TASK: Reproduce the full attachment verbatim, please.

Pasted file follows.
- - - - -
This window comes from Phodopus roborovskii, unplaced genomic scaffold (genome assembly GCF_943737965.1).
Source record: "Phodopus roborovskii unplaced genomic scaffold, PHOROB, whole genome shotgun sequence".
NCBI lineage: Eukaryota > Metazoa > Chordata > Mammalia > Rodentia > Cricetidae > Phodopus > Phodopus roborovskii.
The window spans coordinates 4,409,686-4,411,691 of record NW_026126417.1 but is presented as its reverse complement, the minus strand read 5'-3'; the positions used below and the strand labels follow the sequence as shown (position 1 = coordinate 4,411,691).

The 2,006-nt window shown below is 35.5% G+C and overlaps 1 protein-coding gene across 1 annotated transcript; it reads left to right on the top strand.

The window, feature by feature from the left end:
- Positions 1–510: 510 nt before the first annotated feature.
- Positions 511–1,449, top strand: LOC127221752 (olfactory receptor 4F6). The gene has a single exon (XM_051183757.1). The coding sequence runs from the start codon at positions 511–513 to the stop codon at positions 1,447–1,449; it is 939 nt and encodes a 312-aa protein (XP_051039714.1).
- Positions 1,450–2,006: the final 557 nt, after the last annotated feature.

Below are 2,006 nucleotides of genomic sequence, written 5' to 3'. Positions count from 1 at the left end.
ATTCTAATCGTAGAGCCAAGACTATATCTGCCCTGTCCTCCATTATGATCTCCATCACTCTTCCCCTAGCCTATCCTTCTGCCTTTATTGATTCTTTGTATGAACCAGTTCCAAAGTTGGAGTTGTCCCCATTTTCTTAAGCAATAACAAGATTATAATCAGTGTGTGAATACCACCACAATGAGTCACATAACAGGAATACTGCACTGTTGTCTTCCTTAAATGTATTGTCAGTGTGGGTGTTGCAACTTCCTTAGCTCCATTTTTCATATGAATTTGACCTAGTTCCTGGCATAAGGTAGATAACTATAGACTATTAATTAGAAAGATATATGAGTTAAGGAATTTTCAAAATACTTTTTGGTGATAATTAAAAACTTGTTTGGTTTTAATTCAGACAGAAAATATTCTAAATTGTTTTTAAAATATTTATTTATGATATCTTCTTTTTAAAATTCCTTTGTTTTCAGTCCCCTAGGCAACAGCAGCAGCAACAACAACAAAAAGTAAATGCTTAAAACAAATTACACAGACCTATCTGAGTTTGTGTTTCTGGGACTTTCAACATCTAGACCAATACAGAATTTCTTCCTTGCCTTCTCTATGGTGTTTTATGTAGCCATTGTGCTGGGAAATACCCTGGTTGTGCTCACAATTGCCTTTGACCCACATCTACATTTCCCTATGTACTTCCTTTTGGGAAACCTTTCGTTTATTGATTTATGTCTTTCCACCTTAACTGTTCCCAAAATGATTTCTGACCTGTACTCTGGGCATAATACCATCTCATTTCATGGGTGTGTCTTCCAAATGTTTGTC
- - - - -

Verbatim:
This window comes from Phodopus roborovskii, unplaced genomic scaffold (genome assembly GCF_943737965.1).
Source record: "Phodopus roborovskii unplaced genomic scaffold, PHOROB, whole genome shotgun sequence".
NCBI lineage: Eukaryota > Metazoa > Chordata > Mammalia > Rodentia > Cricetidae > Phodopus > Phodopus roborovskii.
The window spans coordinates 4,409,686-4,411,691 of record NW_026126417.1 but is presented as its reverse complement, the minus strand read 5'-3'; the positions used below and the strand labels follow the sequence as shown (position 1 = coordinate 4,411,691).

The 2,006-nt window shown below is 35.5% G+C and overlaps 1 protein-coding gene across 1 annotated transcript; it reads left to right on the top strand.

The window, feature by feature from the left end:
- Positions 1–510: 510 nt before the first annotated feature.
- Positions 511–1,449, top strand: LOC127221752 (olfactory receptor 4F6). The gene has a single exon (XM_051183757.1). The coding sequence runs from the start codon at positions 511–513 to the stop codon at positions 1,447–1,449; it is 939 nt and encodes a 312-aa protein (XP_051039714.1).
- Positions 1,450–2,006: the final 557 nt, after the last annotated feature.

Below are 2,006 nucleotides of genomic sequence, written 5' to 3'. Positions count from 1 at the left end.
ATTCTAATCGTAGAGCCAAGACTATATCTGCCCTGTCCTCCATTATGATCTCCATCACTCTTCCCCTAGCCTATCCTTCTGCCTTTATTGATTCTTTGTATGAACCAGTTCCAAAGTTGGAGTTGTCCCCATTTTCTTAAGCAATAACAAGATTATAATCAGTGTGTGAATACCACCACAATGAGTCACATAACAGGAATACTGCACTGTTGTCTTCCTTAAATGTATTGTCAGTGTGGGTGTTGCAACTTCCTTAGCTCCATTTTTCATATGAATTTGACCTAGTTCCTGGCATAAGGTAGATAACTATAGACTATTAATTAGAAAGATATATGAGTTAAGGAATTTTCAAAATACTTTTTGGTGATAATTAAAAACTTGTTTGGTTTTAATTCAGACAGAAAATATTCTAAATTGTTTTTAAAATATTTATTTATGATATCTTCTTTTTAAAATTCCTTTGTTTTCAGTCCCCTAGGCAACAGCAGCAGCAACAACAACAAAAAGTAAATGCTTAAAACAAATTACACAGACCTATCTGAGTTTGTGTTTCTGGGACTTTCAACATCTAGACCAATACAGAATTTCTTCCTTGCCTTCTCTATGGTGTTTTATGTAGCCATTGTGCTGGGAAATACCCTGGTTGTGCTCACAATTGCCTTTGACCCACATCTACATTTCCCTATGTACTTCCTTTTGGGAAACCTTTCGTTTATTGATTTATGTCTTTCCACCTTAACTGTTCCCAAAATGATTTCTGACCTGTACTCTGGGCATAATACCATCTCATTTCATGGGTGTGTCTTCCAAATGTTTGTC